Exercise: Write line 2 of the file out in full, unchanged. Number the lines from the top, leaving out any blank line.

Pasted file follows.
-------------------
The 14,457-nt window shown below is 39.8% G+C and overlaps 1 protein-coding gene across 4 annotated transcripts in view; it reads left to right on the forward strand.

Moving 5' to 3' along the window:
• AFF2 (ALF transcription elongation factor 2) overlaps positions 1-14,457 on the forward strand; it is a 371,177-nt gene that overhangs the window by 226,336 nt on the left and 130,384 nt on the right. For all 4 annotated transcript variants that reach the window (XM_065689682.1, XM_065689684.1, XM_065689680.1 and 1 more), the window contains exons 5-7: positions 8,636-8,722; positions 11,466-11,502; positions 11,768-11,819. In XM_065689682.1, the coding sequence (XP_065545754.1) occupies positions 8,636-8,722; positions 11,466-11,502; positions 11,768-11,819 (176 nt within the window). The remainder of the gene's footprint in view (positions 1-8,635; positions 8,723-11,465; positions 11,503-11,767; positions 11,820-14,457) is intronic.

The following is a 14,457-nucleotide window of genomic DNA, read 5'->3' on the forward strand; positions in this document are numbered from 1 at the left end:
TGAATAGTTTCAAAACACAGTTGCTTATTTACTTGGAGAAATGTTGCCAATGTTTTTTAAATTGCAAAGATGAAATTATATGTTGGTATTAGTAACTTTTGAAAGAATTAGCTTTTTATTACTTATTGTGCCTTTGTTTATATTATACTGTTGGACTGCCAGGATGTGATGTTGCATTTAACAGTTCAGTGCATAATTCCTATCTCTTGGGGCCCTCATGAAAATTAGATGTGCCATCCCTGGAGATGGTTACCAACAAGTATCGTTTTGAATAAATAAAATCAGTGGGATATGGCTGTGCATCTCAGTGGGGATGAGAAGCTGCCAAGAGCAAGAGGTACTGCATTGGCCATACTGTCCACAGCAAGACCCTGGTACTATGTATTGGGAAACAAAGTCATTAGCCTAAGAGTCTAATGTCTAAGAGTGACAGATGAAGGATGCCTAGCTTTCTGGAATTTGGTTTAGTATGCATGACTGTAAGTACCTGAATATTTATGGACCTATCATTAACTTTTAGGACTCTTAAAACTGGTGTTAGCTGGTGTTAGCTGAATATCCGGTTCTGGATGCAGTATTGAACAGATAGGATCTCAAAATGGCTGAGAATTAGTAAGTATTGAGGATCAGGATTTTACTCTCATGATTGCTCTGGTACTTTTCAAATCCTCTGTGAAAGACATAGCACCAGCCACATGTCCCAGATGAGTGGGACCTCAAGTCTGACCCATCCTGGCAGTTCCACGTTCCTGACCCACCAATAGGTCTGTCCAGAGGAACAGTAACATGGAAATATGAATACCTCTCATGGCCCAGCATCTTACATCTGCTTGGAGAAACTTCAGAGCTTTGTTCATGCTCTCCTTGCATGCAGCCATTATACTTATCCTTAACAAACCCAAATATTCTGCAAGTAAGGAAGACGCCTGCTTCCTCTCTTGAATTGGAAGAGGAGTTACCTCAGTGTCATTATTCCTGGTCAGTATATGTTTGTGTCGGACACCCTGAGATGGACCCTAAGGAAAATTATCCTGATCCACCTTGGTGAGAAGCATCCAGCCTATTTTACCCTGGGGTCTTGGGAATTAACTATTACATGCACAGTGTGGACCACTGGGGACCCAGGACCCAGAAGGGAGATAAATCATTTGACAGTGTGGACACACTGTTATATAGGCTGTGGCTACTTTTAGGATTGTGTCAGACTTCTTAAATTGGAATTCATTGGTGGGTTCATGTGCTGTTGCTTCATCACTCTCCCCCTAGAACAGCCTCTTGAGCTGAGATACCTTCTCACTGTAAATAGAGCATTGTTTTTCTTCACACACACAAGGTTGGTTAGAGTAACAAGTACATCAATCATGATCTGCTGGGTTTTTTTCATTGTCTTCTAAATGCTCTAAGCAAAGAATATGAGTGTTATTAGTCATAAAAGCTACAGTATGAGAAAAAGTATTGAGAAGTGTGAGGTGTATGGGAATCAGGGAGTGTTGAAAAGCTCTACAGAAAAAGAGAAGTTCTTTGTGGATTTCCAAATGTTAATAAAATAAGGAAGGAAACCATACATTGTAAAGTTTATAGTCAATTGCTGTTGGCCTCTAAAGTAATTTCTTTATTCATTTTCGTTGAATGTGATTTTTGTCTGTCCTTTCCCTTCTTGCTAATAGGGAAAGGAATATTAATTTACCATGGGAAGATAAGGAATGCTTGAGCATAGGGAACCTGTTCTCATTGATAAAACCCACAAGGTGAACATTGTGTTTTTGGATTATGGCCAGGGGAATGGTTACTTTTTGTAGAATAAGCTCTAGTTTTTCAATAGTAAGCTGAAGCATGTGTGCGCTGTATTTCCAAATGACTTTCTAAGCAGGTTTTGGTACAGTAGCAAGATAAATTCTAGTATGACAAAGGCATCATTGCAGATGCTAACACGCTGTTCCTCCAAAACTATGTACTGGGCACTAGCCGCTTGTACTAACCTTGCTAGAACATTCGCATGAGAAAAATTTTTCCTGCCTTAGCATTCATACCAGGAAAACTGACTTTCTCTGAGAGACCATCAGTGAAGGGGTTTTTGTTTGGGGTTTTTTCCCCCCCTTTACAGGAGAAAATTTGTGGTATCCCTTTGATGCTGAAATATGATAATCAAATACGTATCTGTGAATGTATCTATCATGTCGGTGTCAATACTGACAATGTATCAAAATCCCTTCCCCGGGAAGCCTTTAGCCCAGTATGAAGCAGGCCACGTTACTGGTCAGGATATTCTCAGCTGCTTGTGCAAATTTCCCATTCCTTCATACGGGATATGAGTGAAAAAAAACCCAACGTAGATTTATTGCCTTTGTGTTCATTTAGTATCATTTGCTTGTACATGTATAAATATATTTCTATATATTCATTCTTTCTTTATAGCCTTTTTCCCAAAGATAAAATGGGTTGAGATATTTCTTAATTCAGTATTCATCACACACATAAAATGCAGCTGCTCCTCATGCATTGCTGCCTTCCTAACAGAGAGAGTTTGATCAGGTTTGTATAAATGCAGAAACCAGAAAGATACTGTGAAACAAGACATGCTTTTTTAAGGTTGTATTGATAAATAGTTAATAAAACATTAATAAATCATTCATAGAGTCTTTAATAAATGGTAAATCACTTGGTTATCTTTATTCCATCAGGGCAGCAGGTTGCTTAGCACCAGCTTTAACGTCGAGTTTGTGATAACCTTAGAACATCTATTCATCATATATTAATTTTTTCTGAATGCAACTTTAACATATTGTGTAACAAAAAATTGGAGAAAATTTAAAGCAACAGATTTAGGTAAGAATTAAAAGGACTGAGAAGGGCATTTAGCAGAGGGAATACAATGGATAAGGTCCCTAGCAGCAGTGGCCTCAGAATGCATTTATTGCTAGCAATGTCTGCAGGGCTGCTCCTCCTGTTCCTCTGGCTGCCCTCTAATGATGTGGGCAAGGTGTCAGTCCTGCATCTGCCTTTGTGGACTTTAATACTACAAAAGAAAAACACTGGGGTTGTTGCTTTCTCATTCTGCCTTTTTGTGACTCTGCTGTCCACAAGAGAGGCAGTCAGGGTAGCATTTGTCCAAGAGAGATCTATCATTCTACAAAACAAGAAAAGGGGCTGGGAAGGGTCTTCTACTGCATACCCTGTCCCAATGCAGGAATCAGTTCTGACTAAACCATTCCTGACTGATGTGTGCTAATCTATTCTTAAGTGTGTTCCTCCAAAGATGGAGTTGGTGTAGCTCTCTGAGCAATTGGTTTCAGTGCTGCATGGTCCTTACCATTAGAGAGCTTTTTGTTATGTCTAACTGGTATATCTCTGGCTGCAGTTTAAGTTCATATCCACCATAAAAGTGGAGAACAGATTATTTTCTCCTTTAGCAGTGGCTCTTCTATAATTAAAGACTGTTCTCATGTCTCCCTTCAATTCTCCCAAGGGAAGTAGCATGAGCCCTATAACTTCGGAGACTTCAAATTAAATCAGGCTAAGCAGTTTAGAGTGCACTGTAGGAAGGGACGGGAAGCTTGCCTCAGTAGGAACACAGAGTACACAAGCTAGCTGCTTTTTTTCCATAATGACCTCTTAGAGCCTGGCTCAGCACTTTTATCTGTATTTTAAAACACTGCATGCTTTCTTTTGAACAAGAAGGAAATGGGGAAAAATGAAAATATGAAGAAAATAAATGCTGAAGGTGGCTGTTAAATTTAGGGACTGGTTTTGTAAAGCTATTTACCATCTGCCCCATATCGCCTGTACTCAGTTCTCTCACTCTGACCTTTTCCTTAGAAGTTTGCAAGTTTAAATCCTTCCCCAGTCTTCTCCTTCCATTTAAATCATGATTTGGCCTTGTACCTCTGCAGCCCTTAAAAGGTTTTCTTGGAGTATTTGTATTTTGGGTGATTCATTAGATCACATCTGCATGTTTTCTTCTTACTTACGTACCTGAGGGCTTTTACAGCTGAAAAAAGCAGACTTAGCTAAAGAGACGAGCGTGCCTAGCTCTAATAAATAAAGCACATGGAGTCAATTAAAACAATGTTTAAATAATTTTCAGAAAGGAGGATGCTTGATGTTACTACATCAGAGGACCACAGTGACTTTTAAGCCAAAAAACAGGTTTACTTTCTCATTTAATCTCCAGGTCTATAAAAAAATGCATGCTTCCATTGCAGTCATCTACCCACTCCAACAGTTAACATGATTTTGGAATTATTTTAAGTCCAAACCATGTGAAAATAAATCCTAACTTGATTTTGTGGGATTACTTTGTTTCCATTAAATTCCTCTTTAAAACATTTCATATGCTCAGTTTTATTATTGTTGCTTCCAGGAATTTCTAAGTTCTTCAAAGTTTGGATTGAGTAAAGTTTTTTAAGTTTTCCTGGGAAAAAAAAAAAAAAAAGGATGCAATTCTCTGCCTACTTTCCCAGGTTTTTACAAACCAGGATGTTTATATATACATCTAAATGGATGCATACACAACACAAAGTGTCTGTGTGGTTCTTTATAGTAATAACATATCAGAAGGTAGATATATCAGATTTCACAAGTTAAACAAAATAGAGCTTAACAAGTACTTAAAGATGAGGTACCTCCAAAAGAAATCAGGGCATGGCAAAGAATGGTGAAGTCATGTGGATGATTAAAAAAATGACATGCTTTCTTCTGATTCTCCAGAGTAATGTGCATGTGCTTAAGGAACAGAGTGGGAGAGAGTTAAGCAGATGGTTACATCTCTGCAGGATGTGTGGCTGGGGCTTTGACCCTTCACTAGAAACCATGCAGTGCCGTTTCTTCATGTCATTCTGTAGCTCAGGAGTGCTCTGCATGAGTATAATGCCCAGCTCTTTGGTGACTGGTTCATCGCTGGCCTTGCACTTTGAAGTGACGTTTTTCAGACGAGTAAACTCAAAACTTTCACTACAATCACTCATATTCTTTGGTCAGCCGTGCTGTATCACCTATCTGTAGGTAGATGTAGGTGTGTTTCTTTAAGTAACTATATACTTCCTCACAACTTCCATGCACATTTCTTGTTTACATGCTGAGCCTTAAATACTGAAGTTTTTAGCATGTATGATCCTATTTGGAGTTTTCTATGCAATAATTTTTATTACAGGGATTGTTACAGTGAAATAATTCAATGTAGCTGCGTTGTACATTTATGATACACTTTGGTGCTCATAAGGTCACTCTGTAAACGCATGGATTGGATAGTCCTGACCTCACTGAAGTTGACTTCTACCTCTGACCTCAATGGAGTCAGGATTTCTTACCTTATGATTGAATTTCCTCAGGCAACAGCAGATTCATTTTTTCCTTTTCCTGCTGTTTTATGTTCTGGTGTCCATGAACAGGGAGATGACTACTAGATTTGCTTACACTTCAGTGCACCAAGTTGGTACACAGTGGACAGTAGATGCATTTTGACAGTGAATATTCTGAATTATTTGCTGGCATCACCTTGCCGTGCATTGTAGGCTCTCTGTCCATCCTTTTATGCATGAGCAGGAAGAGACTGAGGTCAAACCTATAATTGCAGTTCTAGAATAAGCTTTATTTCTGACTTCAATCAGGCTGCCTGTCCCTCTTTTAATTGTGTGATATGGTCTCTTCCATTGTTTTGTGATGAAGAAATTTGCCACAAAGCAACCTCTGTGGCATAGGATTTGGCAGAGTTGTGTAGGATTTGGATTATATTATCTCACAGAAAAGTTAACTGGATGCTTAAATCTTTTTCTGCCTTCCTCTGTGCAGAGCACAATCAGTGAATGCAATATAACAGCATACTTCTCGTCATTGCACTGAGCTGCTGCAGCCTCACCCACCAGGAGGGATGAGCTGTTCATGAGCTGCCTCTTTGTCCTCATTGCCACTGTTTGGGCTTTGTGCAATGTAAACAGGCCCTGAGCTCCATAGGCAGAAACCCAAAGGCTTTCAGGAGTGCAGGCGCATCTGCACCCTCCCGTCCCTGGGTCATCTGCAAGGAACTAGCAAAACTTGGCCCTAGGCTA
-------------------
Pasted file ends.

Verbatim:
Moving 5' to 3' along the window: